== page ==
During a visit here four years ago, Maggie Ardiente of the American Humanist Association bragged to her British counterparts about the one atheist in the U.S. Congress, Rep. Pete Stark of California.
Her host, the chief executive of the British Humanist Association, indulged her for a moment before mentioning that the U.K.’ s All Party Parliamentary Humanist Group was 150 members strong, most of them elected atheists.
Earlier this month, Ardiente conceded at the World Humanist Congress meeting in Oxford: “We’re really behind when it comes to humanism in politics.”
After Stark, a Democrat, lost his House seat in 2012, the number of openly atheist politicians in U.S. Congress slipped back to zero.
But just because they’re not out does not mean there are no atheists in the halls of Congress. “We already know of 24 members of Congress who have told us privately that they don’t believe in God, but they won’t come out, of course, and if we tried to out them they would deny it,” Ardiente said.
Stark came out 35 years after first being elected to Congress. Rep. Barney Frank, D-Mass., followed only after leaving office in 2013. Although commonly referred to as an atheist, Democrat Kyrsten Sinema of Arizona’s 9th Congressional District does not identify as such, preferring to reject all religious labels.
Now James Woods of Arizona’s 5th Congressional District is running for office. If successful, the Democrat would become the first member of Congress to have openly campaigned as an atheist.
Serah Blain at the Secular Coalition for Arizona supports his campaign and thinks many atheist politicians are closeted because of “a strong association in the U.S. between morality and religion — this idea that morality comes from faith. Right now it’s still politically risky to say you can be ethical without a belief in God,” she said.
That’s not the case in England. When former Prime Minister Tony Blair asked staffers whether he should add “God bless Great Britain” to the end of a speech they told him, “This isn’t America.”
Speaking in 2013, Blair said,”One big difference between the U.S. and the U.K. is that it’s okay to talk about faith openly. In the U.K. we’re a little more British about that.”
Unlike the U.S., England has an established church. The queen is not only head of state but also “Defender of the Faith and Supreme Governor” of the Church of England. In officially religious Britain politicians are uncomfortable talking about religion whereas in officially secular America atheist politicians remain closeted or unelected.
Linda Woodhead, professor of sociology of religion at Lancaster University, chalks up what some consider irony to patriotism.
“Americans have a much stronger civil religion and a much stronger sense of being a nation under God and chosen by God. It’s a bit treasonable, unpatriotic, to reject religion,” she said. “Whereas in Britain, civic identity isn’t as bound up with being religious anymore. You don’t seem unpatriotic or amoral if you express your atheism.”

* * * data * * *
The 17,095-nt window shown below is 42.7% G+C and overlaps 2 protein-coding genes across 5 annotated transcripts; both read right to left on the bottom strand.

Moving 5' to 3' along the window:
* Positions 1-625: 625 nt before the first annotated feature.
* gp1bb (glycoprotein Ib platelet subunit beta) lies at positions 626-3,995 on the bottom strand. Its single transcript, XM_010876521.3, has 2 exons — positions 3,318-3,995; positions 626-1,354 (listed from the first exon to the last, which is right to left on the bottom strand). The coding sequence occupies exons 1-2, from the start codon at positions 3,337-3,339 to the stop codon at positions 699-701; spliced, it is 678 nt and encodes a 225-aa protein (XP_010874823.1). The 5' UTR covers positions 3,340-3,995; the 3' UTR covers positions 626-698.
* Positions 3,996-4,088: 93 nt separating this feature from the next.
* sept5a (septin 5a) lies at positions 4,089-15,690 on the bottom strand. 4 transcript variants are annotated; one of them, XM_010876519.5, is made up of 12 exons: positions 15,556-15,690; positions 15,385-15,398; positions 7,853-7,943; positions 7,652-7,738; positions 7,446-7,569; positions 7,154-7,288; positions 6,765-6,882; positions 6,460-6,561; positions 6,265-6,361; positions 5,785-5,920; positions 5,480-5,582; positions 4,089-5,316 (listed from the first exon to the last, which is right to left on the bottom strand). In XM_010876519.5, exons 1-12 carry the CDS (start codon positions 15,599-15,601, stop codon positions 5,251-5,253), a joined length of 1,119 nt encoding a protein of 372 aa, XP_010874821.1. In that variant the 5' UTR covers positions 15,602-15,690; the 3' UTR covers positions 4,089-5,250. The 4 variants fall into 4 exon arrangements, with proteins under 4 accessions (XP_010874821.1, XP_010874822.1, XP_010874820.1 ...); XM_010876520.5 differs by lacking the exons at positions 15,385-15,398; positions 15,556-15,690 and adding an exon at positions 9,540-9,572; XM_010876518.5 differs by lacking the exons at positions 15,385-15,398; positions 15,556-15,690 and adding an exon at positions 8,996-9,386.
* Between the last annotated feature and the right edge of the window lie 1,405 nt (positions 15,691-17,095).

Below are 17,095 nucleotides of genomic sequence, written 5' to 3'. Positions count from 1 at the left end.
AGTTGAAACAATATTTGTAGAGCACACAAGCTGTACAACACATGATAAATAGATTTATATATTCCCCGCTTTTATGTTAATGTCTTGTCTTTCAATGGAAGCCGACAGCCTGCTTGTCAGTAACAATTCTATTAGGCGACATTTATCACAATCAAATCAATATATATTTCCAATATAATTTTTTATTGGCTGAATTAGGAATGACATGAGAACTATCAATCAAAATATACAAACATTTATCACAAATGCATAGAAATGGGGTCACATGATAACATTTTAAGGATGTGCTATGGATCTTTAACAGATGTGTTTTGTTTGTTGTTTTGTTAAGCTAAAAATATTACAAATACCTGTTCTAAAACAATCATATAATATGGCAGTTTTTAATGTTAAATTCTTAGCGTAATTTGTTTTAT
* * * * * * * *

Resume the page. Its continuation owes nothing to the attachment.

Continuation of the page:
Tom Copley is an atheist and elected member of the London Assembly, which holds Mayor Boris Johnson to account. He said the British approach is also about perception.
“In Britain we’re in general quite uncomfortable with politicians overtly expressing their religious beliefs. When (Prime Minister) David Cameron stands up and says Britain is a Christian country, I think it jars people,” he said.
Cameron made waves in April when he wrote in a column for the Anglican newspaper Church Times, “I believe we should be more confident about our status as a Christian country and, frankly, more evangelical about a faith that compels us to get out there and make a difference to people’s lives.”
Cameron is often said to be vague about his Christian beliefs whereas his deputy prime minister and leader of the Liberal Democrats, Nick Clegg, is openly atheist, as is Labor leader and perhaps future prime minister Ed Miliband.
Miliband would not be Britain’s first atheist prime minister if his party takes power in 2015. A spokesperson at the British Humanist Association said that at least four confirmed nonbelievers held the top job in the 20th century.
Across the Atlantic, no open atheist has ever been elected president. In a recent Pew Research survey, 53 percent of Americans said they are least likely to choose a candidate who doesn’t believe in God, down from 63 percent in 2007.
Several groups, including the American Humanist Association, are actively working to change negative perceptions of atheists and nonbelievers.
“Humanist voters want politicians that will stand up against the religious right that works to characterize this country as a Christian nation,” Ardiente said. “But most of all, humanist voters just want respectability and equality for nontheists in America.”
Last year the Center for Humanist Activism launched the Freethought Equality Fund, a political action committee aimed at promoting atheist and humanist candidates and those who support the principles of secular government.
And last week the Secular Majority, a nonpartisan grassroots network of organizers, launched campaigns in eight states to identify and endorse federal and state candidates committed to secular government.
Blain hopes that shifting demographics and sentiments in Arizona and across the U.S. will prompt more elected officials to mirror the Brits.
“Things are changing,” she said. “But it will take people taking political risks to make that fully happen.”